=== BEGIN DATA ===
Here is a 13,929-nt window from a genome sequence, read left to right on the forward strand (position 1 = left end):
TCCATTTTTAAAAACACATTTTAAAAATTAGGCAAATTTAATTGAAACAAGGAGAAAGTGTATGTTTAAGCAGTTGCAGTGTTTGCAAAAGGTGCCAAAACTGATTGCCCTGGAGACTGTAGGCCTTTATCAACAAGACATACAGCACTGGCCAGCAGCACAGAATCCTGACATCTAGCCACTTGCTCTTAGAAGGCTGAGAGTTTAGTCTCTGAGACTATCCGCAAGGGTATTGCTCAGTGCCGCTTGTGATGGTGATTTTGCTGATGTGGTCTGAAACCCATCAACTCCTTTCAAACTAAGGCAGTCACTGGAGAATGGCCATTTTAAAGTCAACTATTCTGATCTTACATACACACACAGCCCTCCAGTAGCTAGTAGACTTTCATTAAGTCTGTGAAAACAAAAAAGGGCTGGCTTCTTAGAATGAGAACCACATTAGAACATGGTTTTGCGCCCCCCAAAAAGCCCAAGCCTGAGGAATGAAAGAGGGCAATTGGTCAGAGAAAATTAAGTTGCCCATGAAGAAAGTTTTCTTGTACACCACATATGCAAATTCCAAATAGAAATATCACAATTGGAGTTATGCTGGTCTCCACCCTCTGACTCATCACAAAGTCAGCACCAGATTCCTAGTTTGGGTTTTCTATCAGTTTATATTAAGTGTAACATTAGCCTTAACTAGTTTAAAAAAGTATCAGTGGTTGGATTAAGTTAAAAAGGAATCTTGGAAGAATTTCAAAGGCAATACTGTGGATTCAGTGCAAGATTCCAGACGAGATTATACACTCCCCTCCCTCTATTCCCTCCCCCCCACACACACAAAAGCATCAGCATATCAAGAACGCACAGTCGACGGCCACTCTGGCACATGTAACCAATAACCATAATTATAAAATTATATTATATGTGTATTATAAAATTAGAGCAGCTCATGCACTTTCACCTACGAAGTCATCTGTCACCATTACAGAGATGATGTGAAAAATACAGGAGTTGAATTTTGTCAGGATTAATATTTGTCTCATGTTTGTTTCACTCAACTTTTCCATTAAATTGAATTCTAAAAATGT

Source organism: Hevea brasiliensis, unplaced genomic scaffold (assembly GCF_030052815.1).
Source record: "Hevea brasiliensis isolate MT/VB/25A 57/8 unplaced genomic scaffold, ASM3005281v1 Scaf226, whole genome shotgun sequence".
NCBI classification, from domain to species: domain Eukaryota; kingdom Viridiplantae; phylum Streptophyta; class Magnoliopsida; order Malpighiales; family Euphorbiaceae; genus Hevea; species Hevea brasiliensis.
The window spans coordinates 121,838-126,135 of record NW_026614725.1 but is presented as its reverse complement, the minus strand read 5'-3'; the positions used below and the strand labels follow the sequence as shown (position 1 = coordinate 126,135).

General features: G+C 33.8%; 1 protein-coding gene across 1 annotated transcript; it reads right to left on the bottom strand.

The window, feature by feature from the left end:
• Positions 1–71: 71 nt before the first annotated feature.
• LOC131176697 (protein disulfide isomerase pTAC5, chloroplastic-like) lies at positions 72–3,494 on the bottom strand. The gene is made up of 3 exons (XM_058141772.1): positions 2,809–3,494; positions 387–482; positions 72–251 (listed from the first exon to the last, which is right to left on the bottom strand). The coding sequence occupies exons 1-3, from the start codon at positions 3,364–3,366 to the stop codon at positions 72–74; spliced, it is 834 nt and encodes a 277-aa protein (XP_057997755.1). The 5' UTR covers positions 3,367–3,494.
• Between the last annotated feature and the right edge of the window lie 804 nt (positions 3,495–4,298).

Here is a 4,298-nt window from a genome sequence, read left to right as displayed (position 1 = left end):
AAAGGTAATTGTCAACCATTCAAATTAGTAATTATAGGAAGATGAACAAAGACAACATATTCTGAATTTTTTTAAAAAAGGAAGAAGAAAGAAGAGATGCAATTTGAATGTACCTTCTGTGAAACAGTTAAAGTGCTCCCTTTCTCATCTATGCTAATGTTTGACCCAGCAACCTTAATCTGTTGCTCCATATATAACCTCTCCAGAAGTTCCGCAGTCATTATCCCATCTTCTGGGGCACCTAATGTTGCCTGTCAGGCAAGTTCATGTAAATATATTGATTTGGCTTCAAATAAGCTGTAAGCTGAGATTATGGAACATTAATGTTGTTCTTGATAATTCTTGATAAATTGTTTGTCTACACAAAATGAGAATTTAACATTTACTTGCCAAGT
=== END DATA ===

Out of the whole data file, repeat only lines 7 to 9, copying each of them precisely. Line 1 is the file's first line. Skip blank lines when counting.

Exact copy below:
General features: G+C 33.8%; 1 protein-coding gene across 1 annotated transcript; it reads right to left on the bottom strand.

The window, feature by feature from the left end:
• Positions 1–71: 71 nt before the first annotated feature.